Community Infrastructure Statement.
“Since March 2013, representatives of the Vincentian order have met on several occasions with the management of Dublin City Council Parks and community services department to establish the principle of connecting the school into the St. Anne’s park context in which it is located”
In 2015, the local community were informed that the 15 acres had been sold to a developer for a reported €25,000,000. The reason given for the sale was that the school no longer need these playing fields. At this time, the Vincentian Fathers assured the community they would be investing a substantial part of this sum back into their school, including a significant portion towards the provision of new sporting facilities. They insisted that the sale of the land was complete and added that the investment in the school would go ahead regardless of the outcome of the residential planning application.
However, this land lies squarely in the heart of a public park, surrounded on three sides by park land. On its southern boundary, it forms part of the mile long Main Avenue, an historic gem and architectural set piece. Three storey houses will overlook the main avenue here for almost a quarter of a kilometre. On the eastern boundary, it overlooks the Millennium Arboretum. Houses here will be seen from as far away as the tennis courts – per the developers photo montage of the view. On the Northern boundary, the site borders public pitches. The 6 storey apartment blocks here will look out over the St. Anne’s housing estate, where they will be utterly without context.
We are extremely concerned about the knock-on, long term impact that this development will have on St. Anne’s Park, including damage to flora and fauna, loss of visual amenity and loss of that tranquility which is unique to St. Anne’s and treasured by citizens far and wide. As a direct result of this development, open lands within St. Anne’s have been put at risk as both St. Paul’s college and the various clubs who will be displaced from the St. Paul’s pitches try to establish new playing facilities within the park. Recent developments at the Tennis Courts suggest that these new facilities could include fenced in all-weather pitches running along the Main Avenue.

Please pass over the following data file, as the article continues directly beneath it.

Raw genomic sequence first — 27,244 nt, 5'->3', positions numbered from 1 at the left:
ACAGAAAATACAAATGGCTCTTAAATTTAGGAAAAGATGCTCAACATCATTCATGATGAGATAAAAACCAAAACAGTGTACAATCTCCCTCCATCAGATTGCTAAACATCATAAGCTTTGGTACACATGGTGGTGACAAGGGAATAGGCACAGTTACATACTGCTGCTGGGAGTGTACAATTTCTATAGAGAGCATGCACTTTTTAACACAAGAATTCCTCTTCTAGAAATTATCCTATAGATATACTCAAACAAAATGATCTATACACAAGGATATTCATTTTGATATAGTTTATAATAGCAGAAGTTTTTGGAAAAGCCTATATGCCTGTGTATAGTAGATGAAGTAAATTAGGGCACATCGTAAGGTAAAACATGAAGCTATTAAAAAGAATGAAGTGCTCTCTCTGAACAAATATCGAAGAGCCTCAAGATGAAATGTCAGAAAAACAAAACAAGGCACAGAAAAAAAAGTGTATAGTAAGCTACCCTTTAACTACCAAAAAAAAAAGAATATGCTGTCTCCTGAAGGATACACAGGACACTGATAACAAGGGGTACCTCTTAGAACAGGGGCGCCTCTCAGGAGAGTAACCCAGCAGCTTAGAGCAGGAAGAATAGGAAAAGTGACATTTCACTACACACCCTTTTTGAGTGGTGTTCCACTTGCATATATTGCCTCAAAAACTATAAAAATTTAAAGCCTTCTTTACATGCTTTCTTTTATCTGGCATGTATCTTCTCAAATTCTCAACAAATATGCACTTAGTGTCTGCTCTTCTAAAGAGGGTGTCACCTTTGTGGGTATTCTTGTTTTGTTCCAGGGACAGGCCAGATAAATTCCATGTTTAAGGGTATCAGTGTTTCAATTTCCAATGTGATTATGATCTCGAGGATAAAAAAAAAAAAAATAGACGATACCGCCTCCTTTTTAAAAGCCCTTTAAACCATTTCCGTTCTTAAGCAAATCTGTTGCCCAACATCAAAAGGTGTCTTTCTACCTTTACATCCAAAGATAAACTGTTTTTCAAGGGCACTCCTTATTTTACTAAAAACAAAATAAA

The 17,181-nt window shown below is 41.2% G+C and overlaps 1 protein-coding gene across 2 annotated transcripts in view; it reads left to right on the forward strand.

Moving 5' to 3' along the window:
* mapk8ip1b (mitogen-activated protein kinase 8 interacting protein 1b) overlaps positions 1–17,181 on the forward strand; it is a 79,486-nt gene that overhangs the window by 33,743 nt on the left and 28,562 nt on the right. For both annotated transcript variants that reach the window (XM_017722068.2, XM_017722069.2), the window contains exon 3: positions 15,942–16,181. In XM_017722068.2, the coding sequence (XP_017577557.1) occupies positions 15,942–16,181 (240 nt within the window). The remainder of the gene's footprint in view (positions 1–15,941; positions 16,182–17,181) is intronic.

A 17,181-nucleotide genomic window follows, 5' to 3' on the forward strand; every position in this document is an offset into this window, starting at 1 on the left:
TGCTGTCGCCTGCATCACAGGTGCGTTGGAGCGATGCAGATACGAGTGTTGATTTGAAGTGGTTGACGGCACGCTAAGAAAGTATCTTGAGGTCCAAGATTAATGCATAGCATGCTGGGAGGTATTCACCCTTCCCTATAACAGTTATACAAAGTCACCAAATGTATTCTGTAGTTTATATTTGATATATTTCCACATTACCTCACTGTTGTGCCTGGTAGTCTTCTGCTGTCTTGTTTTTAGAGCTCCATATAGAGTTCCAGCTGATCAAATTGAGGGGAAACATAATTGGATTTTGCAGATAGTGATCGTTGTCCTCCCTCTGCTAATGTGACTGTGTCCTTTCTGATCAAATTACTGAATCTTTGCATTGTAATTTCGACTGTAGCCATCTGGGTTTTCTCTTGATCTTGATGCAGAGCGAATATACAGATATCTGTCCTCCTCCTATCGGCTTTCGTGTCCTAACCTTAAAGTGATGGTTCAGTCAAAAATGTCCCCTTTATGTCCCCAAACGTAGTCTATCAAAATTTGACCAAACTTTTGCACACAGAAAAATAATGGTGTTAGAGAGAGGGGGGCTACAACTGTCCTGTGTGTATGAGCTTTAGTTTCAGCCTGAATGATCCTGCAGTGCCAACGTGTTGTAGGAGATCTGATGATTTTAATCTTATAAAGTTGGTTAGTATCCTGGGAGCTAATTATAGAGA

This is an opportunistic development and its long term implications for the public and the park have not been, and possibly cannot be properly assessed at this time. These 15 acres form part of an important historic estate which should be preserved from encroaching development and sensitively developed for the continued enjoyment of future generations of Dubliners.
Photos below show Annie Lee Guinness Tower Bridge, the Boating Lake and one of the many tree lined Bridle Paths which criss cross St. Anne’s and enabled the original residents of the estate to travel to the village or to their church without being out in the weather.